There's no mistaking that sound in your headphones: buzzing, humming, mood-breaking microphone issues. Whether you're laying down a new audio book track or live streaming a game on Twitch, microphone buzzing is an absolute buzzkill.
In most cases, the microphone humming noise that's driving you crazy is the result of wireless interference, or signals on the airwaves that your mic is picking up unintentionally. Get to the heart of the matter – and back on the path to clean audio – by eliminating potential sources of interference one by one.
Wireless interference is the clear culprit in the majority of microphone buzzing cases and it can come from a huge variety of sources near your mic. To eliminate interference and the buzzing that goes with it, clear the space around your mic of common trouble-makers or move your recording setup to another location. Some devices that can cause mic buzzing include radio receivers, cellphones, land line phones, printers and circuit breakers or electrical panels. TV signals – yes, even digital TV signals – also act as a radio noise source. Power down or disable these devices to clear up mic hums.
Similarly, look to nearby lights when you hear a low hum in your microphone. Neon signs, lighting controls and dimmers and fluorescent lights – especially those that are worn out – can cause interference problems, so hit a few switches and listen for that blissful silence.
If you're using a wireless mic system with radio transmitters, prevent humming interference from the system itself by keeping the wireless transmitters at least 10 feet away from the receivers. Likewise, ensure that the receivers never touch each other. When using a combination mic system – the type that uses both handheld and body-pack transmitters – make sure that no two transmitters are on the same frequency at once.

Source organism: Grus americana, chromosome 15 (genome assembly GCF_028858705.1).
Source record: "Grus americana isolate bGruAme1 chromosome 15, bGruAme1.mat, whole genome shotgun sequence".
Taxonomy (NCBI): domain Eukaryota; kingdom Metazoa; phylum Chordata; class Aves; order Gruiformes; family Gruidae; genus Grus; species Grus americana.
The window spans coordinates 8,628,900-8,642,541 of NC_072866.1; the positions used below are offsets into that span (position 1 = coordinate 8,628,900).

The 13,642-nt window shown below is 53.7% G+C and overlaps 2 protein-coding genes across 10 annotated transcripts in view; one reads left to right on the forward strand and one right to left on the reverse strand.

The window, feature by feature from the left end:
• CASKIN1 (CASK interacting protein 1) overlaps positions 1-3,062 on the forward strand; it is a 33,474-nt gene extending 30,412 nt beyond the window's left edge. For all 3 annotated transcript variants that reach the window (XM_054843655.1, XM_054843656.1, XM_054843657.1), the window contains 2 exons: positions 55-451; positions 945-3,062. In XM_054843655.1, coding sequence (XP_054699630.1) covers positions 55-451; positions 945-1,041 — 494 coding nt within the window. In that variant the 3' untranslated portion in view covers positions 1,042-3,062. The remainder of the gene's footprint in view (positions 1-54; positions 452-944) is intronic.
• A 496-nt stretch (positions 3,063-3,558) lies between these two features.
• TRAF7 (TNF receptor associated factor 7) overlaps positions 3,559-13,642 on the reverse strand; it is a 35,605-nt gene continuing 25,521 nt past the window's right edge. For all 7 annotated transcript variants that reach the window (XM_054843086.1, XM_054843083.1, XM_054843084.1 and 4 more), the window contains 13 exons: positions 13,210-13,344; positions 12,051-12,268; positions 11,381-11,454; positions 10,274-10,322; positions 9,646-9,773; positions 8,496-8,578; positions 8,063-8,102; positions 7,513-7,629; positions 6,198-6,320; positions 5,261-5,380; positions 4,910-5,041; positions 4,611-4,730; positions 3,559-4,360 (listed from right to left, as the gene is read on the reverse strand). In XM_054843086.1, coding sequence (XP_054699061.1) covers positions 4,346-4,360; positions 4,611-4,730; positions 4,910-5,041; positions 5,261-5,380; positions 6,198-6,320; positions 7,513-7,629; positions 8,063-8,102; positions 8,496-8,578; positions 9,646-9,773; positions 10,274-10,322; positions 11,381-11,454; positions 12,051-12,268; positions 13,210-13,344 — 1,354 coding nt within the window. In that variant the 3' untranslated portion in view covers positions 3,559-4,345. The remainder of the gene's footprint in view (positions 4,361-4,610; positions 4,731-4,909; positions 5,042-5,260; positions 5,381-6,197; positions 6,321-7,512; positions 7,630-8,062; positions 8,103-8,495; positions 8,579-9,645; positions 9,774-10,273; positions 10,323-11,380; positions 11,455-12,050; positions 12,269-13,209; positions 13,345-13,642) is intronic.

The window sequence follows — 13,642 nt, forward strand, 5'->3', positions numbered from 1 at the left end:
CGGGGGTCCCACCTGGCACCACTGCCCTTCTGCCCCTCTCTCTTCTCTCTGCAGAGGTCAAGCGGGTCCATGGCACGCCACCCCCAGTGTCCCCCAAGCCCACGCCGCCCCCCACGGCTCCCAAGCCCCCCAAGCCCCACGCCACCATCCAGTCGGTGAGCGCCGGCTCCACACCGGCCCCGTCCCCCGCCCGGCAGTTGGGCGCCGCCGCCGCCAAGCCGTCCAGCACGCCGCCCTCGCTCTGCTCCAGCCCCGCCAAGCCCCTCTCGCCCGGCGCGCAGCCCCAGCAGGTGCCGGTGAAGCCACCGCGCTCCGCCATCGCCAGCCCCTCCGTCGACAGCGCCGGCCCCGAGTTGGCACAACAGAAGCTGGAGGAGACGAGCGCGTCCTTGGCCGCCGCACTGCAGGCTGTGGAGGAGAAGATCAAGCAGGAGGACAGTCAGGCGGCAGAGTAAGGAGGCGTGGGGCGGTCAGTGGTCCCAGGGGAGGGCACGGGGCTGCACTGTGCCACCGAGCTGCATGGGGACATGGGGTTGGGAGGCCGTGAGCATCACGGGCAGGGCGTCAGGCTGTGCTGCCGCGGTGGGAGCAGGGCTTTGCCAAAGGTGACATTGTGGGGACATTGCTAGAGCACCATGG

To cut back on buzz even more, turn the receiver's squelch setting up. Be aware, though, that a higher squelch setting makes for a lower operating range.
Less commonly, interference enters wireless mic audio systems through the cables hooked up to your mixer. This type of audio bugbear is called non-wireless interference.
If you can hear faint (or not-so-faint) distorted voices among the mic buzzing, nearby AM radio interference may be the cause, while high-pitched buzzes often result from local radar systems. To get rid of these pesky sounds running through your mic cables, upgrade to shielded or filtered audio cables and plug your receiver into a grounded electrical outlet whenever possible. Toggle the "ground lift" switch on the outlet if available and listen for a difference.
Hardware and Software Issues
Before tossing your mic cables or razing your workspace of all other electronics, try adjusting the audio levels for both listening volume and recording input if you're running your mic through digital recording software. Disable or lower any microphone boost options, which may cause peaking audio levels and brief, loud buzzes.
If you're using a battery-powered wireless mic, make sure the batteries are fresh, as weak batteries can cause some mics to transmit low-level interference. When running your mic through a soundboard, try muting each sound channel one by one until you identify the source of the noise. For mics with removable cables, swapping to a new cable may just be the simple hardware fix you're looking for.
In some cases, that headset buzzing noise may be the headset itself and not the mic at all – plug your headphones in to other audio sources to see if the issue recurs. If your cans buzz when plugged into a variety of different audio sources, a faulty headphone wire may be to blame.